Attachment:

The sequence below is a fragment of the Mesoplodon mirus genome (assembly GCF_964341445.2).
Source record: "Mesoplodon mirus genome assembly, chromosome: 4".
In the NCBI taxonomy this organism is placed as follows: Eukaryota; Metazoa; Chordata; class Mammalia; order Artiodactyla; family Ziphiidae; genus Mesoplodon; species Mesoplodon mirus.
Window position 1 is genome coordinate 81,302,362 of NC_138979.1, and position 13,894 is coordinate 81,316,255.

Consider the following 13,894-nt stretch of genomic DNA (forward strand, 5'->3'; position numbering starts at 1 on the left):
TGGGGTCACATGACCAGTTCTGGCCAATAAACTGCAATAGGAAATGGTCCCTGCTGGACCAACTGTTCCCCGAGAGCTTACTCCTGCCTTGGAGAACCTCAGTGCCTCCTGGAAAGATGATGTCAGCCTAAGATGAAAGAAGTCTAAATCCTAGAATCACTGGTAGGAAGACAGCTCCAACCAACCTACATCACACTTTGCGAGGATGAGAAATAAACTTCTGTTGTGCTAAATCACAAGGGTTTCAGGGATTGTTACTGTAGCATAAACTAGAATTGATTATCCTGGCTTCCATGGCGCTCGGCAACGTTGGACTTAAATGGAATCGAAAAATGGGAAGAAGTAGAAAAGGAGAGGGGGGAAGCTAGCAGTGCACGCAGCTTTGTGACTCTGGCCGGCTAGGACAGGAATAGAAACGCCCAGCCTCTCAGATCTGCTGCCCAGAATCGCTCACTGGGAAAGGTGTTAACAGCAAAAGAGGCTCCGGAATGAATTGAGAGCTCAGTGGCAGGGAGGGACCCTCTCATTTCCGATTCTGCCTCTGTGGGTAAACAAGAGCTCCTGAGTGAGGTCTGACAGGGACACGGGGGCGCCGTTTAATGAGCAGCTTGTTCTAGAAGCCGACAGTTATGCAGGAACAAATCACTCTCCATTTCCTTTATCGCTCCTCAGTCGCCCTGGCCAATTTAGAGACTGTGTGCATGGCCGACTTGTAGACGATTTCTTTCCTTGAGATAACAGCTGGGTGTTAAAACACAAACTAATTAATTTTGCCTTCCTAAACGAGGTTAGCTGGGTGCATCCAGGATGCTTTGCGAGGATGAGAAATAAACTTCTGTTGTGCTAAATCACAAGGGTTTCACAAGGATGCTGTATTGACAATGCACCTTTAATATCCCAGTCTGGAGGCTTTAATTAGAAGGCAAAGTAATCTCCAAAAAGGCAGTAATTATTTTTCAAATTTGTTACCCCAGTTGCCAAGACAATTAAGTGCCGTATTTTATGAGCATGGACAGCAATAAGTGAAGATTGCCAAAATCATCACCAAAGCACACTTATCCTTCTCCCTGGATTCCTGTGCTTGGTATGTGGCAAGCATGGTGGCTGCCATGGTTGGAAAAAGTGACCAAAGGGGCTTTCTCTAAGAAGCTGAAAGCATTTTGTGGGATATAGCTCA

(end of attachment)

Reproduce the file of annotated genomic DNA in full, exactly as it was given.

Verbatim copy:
The sequence below is a fragment of the Mesoplodon mirus genome (assembly GCF_964341445.2).
Source record: "Mesoplodon mirus genome assembly, chromosome: 4".
In the NCBI taxonomy this organism is placed as follows: Eukaryota; Metazoa; Chordata; class Mammalia; order Artiodactyla; family Ziphiidae; genus Mesoplodon; species Mesoplodon mirus.
Window position 1 is genome coordinate 81,302,362 of NC_138979.1, and position 13,894 is coordinate 81,316,255.

Consider the following 13,894-nt stretch of genomic DNA (forward strand, 5'->3'; position numbering starts at 1 on the left):
TGGGGTCACATGACCAGTTCTGGCCAATAAACTGCAATAGGAAATGGTCCCTGCTGGACCAACTGTTCCCCGAGAGCTTACTCCTGCCTTGGAGAACCTCAGTGCCTCCTGGAAAGATGATGTCAGCCTAAGATGAAAGAAGTCTAAATCCTAGAATCACTGGTAGGAAGACAGCTCCAACCAACCTACATCACACTTTGCGAGGATGAGAAATAAACTTCTGTTGTGCTAAATCACAAGGGTTTCAGGGATTGTTACTGTAGCATAAACTAGAATTGATTATCCTGGCTTCCATGGCGCTCGGCAACGTTGGACTTAAATGGAATCGAAAAATGGGAAGAAGTAGAAAAGGAGAGGGGGGAAGCTAGCAGTGCACGCAGCTTTGTGACTCTGGCCGGCTAGGACAGGAATAGAAACGCCCAGCCTCTCAGATCTGCTGCCCAGAATCGCTCACTGGGAAAGGTGTTAACAGCAAAAGAGGCTCCGGAATGAATTGAGAGCTCAGTGGCAGGGAGGGACCCTCTCATTTCCGATTCTGCCTCTGTGGGTAAACAAGAGCTCCTGAGTGAGGTCTGACAGGGACACGGGGGCGCCGTTTAATGAGCAGCTTGTTCTAGAAGCCGACAGTTATGCAGGAACAAATCACTCTCCATTTCCTTTATCGCTCCTCAGTCGCCCTGGCCAATTTAGAGACTGTGTGCATGGCCGACTTGTAGACGATTTCTTTCCTTGAGATAACAGCTGGGTGTTAAAACACAAACTAATTAATTTTGCCTTCCTAAACGAGGTTAGCTGGGTGCATCCAGGATGCTTTGCGAGGATGAGAAATAAACTTCTGTTGTGCTAAATCACAAGGGTTTCACAAGGATGCTGTATTGACAATGCACCTTTAATATCCCAGTCTGGAGGCTTTAATTAGAAGGCAAAGTAATCTCCAAAAAGGCAGTAATTATTTTTCAAATTTGTTACCCCAGTTGCCAAGACAATTAAGTGCCGTATTTTATGAGCATGGACAGCAATAAGTGAAGATTGCCAAAATCATCACCAAAGCACACTTATCCTTCTCCCTGGATTCCTGTGCTTGGTATGTGGCAAGCATGGTGGCTGCCATGGTTGGAAAAAGTGACCAAAGGGGCTTTCTCTAAGAAGCTGAAAGCATTTTGTGGGATATAGCTCA